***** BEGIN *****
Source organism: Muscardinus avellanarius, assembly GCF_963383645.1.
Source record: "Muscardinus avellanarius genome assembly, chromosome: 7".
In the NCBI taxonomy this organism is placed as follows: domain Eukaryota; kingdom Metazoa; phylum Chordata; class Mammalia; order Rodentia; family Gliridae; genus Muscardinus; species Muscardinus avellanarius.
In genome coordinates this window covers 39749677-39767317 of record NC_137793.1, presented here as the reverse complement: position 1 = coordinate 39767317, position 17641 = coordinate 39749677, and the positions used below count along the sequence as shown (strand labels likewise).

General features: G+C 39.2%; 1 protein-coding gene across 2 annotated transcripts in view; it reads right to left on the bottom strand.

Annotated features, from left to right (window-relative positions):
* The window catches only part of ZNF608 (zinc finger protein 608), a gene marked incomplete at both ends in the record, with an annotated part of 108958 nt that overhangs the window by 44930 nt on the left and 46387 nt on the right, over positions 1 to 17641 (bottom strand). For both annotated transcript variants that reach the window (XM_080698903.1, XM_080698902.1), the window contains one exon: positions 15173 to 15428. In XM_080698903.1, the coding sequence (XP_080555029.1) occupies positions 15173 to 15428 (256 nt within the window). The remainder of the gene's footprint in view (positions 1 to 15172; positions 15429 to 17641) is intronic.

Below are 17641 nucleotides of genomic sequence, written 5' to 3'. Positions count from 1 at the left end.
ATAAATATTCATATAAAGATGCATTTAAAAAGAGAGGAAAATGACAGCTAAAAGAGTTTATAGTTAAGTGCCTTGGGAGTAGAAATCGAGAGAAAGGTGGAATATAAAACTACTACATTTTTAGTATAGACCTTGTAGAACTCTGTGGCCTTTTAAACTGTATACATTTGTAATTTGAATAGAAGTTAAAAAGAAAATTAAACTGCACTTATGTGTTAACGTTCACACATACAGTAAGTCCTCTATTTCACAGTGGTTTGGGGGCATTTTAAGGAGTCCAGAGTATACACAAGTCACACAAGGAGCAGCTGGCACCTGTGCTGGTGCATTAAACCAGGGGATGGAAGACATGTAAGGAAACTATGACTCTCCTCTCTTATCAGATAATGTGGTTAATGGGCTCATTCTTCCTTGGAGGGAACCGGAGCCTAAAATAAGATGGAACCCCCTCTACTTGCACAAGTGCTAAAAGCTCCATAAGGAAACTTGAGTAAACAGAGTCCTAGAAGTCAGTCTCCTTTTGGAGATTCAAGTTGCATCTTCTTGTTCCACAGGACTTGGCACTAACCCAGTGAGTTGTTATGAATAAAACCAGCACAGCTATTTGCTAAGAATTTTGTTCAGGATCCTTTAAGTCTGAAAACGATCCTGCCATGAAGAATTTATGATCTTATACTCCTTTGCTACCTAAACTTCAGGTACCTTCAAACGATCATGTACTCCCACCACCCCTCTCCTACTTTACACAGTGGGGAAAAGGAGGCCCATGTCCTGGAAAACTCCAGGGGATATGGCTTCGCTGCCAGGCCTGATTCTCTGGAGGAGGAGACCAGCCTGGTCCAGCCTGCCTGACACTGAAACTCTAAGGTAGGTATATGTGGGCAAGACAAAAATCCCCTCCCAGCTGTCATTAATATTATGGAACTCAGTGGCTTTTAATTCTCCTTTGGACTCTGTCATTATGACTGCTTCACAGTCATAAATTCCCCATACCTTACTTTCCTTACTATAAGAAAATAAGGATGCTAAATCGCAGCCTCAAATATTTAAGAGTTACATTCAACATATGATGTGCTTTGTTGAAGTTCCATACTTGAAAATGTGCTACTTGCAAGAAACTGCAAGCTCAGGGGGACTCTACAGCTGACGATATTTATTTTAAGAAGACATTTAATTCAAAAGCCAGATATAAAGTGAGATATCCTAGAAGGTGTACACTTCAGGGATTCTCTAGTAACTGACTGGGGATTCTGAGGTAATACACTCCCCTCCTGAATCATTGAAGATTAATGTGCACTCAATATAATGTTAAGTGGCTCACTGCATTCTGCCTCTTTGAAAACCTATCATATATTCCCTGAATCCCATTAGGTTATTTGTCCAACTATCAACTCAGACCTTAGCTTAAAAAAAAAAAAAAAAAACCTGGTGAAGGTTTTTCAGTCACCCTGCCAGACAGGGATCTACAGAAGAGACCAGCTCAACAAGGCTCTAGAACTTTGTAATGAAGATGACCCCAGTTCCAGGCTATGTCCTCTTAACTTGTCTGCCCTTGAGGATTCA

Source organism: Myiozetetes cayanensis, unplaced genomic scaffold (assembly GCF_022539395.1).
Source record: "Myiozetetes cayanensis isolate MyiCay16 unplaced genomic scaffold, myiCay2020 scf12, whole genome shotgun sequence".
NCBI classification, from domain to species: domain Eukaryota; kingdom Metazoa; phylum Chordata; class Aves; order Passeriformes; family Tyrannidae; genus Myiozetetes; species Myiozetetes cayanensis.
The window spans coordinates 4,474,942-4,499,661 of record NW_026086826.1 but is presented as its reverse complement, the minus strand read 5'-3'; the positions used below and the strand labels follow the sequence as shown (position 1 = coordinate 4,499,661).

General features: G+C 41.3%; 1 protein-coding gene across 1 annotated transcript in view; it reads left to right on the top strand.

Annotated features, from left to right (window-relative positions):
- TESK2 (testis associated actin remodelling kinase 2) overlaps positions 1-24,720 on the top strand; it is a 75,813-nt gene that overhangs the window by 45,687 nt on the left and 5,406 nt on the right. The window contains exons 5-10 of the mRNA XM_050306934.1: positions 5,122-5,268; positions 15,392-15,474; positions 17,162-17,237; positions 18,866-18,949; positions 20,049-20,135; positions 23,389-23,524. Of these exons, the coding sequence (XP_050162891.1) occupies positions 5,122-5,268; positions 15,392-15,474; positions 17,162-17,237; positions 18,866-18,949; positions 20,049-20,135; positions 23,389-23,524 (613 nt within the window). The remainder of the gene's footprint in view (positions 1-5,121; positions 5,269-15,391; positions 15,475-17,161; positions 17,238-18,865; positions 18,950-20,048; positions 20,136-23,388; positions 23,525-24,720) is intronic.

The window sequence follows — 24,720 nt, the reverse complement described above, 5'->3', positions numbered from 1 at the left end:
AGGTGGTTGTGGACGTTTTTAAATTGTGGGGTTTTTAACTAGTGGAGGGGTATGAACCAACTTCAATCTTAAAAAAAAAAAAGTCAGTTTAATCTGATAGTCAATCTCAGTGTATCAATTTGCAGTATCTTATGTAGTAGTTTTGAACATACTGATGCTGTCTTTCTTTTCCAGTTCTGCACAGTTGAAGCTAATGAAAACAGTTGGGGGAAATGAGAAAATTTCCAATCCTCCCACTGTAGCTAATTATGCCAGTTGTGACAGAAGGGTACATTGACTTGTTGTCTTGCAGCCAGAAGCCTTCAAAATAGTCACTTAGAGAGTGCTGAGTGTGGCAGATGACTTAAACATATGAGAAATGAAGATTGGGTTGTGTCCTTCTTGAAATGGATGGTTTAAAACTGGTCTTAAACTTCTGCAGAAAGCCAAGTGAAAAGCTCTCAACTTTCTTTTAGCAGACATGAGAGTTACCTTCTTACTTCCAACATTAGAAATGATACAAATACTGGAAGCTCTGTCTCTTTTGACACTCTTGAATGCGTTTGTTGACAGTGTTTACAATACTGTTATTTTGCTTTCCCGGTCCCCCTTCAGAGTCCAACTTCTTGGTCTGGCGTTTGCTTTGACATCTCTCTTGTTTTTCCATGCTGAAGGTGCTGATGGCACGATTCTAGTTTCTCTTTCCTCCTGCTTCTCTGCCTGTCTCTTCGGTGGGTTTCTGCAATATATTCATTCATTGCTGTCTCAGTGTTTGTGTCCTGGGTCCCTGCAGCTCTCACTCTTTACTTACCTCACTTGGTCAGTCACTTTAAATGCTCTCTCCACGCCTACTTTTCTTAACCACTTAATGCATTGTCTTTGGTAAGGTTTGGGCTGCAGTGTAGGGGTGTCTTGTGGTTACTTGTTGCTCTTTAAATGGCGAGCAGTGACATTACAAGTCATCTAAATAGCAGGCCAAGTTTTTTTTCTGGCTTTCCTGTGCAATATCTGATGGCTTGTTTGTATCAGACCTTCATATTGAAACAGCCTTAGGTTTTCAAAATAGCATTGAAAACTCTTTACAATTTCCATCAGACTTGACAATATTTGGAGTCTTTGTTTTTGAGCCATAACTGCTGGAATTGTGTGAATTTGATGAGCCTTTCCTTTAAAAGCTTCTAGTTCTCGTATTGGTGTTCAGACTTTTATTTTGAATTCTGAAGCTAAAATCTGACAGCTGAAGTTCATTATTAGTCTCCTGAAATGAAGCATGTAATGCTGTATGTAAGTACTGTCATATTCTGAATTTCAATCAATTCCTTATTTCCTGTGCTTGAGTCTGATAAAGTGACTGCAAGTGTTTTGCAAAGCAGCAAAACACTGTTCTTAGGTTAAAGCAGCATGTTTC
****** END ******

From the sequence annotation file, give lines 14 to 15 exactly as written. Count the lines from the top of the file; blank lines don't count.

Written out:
General features: G+C 41.3%; 1 protein-coding gene across 1 annotated transcript in view; it reads left to right on the top strand.

Annotated features, from left to right (window-relative positions):